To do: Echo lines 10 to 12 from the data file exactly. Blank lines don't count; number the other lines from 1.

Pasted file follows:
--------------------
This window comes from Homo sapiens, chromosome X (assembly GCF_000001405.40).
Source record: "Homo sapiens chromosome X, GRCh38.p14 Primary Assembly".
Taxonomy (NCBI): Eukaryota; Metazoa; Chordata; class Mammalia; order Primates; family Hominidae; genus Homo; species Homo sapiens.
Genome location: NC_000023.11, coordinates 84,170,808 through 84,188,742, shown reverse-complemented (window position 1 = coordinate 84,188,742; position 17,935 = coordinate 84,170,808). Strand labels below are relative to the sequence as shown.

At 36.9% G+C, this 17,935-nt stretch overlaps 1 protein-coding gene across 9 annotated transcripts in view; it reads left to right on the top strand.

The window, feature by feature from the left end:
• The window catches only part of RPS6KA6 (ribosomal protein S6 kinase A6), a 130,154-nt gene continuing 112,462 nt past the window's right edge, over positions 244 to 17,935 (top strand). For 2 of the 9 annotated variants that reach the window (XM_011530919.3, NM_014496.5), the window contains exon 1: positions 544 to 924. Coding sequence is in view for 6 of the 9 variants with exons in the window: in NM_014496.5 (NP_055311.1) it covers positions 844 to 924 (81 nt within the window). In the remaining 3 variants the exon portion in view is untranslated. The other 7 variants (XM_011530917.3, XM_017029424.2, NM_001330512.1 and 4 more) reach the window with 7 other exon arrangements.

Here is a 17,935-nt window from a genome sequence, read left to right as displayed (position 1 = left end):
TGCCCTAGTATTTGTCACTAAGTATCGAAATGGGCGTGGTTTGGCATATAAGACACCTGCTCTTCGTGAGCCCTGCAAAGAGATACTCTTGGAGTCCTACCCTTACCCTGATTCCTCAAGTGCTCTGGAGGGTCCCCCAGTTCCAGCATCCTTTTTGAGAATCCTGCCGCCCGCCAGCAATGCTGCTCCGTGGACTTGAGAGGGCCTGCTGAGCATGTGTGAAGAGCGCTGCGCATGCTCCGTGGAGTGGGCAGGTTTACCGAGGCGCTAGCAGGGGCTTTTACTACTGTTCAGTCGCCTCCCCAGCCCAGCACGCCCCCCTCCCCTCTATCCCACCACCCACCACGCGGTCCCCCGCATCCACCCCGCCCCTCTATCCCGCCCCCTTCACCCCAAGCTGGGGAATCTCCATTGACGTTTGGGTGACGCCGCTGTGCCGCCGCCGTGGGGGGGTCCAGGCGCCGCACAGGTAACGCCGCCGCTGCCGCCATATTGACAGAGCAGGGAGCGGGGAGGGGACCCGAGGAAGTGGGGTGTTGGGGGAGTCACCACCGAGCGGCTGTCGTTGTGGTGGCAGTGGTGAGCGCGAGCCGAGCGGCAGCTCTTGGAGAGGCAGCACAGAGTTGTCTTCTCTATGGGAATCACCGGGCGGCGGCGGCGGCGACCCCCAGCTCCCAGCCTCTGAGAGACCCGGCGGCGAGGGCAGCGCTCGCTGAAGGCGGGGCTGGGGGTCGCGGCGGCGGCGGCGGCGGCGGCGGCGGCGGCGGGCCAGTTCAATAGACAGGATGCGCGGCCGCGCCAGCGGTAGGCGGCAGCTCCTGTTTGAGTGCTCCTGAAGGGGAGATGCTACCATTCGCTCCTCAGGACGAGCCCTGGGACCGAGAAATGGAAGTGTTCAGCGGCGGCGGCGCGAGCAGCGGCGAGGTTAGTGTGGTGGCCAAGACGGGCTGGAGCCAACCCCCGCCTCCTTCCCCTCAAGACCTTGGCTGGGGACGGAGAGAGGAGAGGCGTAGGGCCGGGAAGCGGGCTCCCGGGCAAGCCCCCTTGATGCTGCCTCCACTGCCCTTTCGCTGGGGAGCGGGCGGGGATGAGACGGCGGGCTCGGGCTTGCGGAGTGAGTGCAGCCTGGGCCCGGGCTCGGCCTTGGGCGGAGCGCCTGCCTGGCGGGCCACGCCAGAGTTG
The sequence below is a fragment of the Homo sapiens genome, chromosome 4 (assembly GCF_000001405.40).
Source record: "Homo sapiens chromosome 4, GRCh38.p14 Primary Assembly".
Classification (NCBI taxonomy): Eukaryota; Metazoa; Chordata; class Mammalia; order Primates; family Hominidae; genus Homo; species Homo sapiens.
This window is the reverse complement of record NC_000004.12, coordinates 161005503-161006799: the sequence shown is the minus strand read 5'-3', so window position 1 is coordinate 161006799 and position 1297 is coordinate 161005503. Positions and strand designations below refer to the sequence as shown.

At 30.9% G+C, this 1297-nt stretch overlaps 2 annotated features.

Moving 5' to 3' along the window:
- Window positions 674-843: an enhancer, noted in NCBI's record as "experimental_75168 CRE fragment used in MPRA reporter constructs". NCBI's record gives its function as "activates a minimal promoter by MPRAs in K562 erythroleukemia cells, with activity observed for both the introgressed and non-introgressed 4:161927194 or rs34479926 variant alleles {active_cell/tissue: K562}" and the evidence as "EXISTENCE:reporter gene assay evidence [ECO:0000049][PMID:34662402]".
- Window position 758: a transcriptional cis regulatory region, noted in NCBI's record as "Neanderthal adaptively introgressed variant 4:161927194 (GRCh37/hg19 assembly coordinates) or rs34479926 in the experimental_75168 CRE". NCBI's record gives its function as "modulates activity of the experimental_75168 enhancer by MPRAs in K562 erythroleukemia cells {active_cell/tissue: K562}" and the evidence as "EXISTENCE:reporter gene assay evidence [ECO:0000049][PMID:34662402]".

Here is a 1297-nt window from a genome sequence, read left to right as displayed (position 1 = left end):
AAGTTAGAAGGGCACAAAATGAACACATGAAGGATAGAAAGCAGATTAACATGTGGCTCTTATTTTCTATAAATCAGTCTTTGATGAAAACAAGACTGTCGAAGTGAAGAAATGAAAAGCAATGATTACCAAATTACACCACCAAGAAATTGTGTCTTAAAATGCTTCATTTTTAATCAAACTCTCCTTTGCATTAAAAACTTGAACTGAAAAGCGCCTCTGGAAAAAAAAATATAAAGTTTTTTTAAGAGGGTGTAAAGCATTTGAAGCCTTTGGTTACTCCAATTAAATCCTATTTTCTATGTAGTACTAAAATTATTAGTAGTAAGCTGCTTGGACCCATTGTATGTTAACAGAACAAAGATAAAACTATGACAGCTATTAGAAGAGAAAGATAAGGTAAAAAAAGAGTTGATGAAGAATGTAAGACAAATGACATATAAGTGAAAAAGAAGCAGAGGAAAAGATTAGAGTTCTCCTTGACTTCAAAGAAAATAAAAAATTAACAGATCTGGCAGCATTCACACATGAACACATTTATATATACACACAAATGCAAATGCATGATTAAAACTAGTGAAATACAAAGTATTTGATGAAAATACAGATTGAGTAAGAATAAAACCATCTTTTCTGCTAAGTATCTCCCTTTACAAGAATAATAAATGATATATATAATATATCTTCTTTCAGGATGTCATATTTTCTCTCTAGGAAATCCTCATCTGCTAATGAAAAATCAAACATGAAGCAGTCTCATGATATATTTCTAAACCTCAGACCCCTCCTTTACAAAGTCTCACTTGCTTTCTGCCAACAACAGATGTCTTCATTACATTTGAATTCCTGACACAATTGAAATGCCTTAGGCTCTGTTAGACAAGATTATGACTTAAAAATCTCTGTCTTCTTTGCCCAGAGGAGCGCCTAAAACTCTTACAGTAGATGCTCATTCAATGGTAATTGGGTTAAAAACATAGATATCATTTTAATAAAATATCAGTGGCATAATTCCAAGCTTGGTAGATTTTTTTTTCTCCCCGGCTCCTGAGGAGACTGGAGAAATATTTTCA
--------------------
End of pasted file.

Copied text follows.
The sequence below is a fragment of the Homo sapiens genome, chromosome 4 (assembly GCF_000001405.40).
Source record: "Homo sapiens chromosome 4, GRCh38.p14 Primary Assembly".
Classification (NCBI taxonomy): Eukaryota; Metazoa; Chordata; class Mammalia; order Primates; family Hominidae; genus Homo; species Homo sapiens.